“Man,” said one bear to the other, prying open his Dasani water bottle with one claw. “It’s gonna be such a bummer once they ban these babies.”

“I feel you, dude,” his ursine friend responded, gnawing at a bottlecap. “I cannot get ENOUGH of these things!”

This exchange is clearly fictional. Contrary to popular commercial imagery, bears don’t drink out of bottles. Even if they did — which they don’t, seriously — those taking up residence in national parks across the United States are going to start finding it a lot more difficult to get their paws on some Aquafina. More than 20 national parks across the country  have now banned the sale of plastic water bottles, with more parks expected to enact bans of their own this year.

The campaign to make national parks disposable bottle-free is not new. In 2011, National Parks Service Director Jon Jarvis infamously blocked a bottle ban at Grand Canyon National Park that had been in the works for some time. Why would he go and do a thing like that? As it turns out, Coca-Cola is one of NPS’s top corporate funders, and obviously has a vested interest in selling plastic bottles of barely spruced-up tap water wherever, whenever, and however it can.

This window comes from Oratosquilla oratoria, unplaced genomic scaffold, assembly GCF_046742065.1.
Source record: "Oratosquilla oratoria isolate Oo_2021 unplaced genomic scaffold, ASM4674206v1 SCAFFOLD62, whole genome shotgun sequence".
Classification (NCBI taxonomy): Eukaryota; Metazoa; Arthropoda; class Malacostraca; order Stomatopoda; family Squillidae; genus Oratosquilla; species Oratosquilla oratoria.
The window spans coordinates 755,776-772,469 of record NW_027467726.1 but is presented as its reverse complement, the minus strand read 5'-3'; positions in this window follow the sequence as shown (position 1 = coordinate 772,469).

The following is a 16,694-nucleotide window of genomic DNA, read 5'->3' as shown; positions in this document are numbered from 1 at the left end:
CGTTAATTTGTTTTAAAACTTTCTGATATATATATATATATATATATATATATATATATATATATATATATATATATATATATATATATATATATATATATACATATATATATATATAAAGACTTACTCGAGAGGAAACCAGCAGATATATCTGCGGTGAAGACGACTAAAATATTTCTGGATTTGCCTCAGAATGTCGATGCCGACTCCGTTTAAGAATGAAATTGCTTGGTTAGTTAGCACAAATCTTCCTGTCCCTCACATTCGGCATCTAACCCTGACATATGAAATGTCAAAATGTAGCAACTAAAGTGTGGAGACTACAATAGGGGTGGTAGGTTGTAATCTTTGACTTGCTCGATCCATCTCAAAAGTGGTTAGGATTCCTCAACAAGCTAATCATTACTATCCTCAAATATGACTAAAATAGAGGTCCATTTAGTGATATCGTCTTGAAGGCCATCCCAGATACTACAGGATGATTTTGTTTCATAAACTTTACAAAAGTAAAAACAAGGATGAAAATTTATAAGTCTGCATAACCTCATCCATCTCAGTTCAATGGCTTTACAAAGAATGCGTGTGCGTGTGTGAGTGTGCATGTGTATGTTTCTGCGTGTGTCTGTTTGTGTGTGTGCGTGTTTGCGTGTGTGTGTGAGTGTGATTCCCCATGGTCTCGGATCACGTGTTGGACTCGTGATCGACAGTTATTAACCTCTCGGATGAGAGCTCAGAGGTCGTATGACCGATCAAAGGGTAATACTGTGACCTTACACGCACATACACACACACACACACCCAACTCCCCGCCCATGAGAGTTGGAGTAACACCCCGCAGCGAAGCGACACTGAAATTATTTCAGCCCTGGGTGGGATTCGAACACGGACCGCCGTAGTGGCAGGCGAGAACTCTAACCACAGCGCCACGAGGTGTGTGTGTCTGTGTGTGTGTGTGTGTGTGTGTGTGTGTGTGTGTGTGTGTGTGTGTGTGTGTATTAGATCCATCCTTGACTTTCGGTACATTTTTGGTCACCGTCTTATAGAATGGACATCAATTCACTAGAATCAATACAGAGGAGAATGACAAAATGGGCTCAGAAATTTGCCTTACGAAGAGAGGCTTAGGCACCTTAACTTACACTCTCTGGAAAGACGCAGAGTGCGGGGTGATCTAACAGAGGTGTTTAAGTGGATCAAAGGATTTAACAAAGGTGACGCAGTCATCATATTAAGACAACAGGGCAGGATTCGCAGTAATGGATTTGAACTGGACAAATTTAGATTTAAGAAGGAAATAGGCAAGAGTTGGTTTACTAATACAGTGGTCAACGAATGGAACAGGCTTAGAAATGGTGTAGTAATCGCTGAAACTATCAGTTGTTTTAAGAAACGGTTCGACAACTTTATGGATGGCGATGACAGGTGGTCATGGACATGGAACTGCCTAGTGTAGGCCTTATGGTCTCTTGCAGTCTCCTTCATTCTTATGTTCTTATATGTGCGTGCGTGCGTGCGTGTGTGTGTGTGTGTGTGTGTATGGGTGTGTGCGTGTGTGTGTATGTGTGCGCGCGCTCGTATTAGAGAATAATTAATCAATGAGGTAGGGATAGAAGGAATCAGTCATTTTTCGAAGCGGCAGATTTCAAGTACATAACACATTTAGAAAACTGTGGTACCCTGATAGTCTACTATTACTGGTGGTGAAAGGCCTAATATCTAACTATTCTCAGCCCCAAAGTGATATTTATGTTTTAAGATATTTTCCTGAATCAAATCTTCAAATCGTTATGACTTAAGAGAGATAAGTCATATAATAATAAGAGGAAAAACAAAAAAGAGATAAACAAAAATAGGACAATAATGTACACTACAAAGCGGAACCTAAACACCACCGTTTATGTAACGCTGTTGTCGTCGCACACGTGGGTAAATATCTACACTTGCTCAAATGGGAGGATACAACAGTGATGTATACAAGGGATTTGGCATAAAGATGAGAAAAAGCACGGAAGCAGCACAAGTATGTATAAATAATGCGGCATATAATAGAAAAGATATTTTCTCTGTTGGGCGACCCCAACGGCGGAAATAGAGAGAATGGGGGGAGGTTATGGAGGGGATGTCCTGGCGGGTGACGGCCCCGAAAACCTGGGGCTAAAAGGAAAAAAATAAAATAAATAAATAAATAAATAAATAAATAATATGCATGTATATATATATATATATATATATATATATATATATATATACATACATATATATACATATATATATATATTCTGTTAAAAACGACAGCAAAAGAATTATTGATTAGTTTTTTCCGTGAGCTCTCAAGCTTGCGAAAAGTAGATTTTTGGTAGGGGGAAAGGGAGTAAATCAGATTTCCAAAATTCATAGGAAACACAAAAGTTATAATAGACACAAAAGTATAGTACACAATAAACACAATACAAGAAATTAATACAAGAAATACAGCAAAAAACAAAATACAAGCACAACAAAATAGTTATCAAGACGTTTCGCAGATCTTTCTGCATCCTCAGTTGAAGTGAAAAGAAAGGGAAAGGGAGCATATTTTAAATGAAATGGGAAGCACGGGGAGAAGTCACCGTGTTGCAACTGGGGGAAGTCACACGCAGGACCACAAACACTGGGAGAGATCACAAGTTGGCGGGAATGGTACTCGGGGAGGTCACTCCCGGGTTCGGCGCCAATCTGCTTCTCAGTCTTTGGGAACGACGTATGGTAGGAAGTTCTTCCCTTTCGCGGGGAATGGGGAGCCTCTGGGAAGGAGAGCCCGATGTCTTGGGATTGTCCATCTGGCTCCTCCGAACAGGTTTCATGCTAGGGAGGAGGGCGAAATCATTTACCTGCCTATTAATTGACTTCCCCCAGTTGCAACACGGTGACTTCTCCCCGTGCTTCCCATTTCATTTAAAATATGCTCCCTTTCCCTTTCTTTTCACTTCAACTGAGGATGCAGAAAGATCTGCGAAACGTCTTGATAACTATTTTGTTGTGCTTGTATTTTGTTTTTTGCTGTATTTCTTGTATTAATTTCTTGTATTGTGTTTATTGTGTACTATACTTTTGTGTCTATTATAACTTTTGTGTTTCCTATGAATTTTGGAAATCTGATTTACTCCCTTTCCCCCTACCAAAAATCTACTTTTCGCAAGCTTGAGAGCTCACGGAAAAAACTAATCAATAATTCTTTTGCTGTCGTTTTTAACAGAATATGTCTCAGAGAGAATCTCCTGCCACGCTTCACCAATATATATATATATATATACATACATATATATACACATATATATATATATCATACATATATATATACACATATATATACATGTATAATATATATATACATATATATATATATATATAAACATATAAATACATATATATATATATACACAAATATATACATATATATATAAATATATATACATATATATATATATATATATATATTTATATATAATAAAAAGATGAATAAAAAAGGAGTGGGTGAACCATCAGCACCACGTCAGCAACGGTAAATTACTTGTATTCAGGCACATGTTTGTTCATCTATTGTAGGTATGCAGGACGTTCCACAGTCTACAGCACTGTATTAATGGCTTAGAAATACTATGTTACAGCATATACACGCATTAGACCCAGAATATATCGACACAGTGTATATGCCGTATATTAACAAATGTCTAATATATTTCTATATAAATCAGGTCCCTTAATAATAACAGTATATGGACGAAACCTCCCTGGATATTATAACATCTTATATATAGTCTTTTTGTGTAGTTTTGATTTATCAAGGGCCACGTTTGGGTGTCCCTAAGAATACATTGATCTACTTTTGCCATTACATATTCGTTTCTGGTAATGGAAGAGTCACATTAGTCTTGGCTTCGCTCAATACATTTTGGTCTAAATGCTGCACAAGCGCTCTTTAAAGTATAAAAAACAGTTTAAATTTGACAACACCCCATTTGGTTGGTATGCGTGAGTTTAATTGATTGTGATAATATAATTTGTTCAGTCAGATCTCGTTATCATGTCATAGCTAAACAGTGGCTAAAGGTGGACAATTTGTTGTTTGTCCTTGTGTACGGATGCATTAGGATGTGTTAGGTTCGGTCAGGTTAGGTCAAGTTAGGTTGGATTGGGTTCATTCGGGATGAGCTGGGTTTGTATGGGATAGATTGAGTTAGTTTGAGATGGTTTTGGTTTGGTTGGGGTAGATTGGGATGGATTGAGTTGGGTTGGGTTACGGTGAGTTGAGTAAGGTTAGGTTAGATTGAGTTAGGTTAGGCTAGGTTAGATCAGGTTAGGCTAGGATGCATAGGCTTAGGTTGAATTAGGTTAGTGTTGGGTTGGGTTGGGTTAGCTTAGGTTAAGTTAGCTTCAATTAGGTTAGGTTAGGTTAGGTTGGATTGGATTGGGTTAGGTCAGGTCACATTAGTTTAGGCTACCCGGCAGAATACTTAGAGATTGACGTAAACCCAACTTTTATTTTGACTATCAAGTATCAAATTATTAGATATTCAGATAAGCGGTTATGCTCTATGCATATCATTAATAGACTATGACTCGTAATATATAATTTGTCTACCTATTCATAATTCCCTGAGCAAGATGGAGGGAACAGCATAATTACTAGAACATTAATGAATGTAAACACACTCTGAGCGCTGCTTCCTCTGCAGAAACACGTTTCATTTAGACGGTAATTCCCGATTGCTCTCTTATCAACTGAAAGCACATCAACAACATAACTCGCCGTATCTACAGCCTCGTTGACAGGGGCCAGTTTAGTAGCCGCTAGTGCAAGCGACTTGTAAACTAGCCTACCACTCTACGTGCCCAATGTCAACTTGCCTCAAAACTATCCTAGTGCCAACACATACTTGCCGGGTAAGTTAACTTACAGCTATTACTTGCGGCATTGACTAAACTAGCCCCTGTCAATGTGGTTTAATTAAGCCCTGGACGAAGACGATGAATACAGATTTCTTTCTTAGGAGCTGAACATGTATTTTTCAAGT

“For many years, Coke has attempted to use the national parks as its billboard and as its concession stand,” says Erin Diaz, director of Think Outside the Bottle campaign at Corporate Accountability International.

After a major public outcry against Jarvis’ decision, the bottle ban at Grand Canyon ended up going through in December 2011. Since then, 12 other parks across the country, including Mount Rushmore National Memorial; Petrified Forest National Park; and Natural Bridges National Monument, have followed suit, enacting both full and partial disposable bottle bans.

If a national park decides that it’s ready to reclaim the tap, it first has to undergo a feasibility study to demonstrate that a bottle-free park is logistically possible. Pending the study’s approval, the park usually has to revamp its water fountains to ensure that public water access won’t be an issue.

A number of national parks are also putting their own disposable bottle bans into the works in 2014, including Golden Gate National Recreational Area. Alright already, San Francisco – we see you. This is getting ridiculous.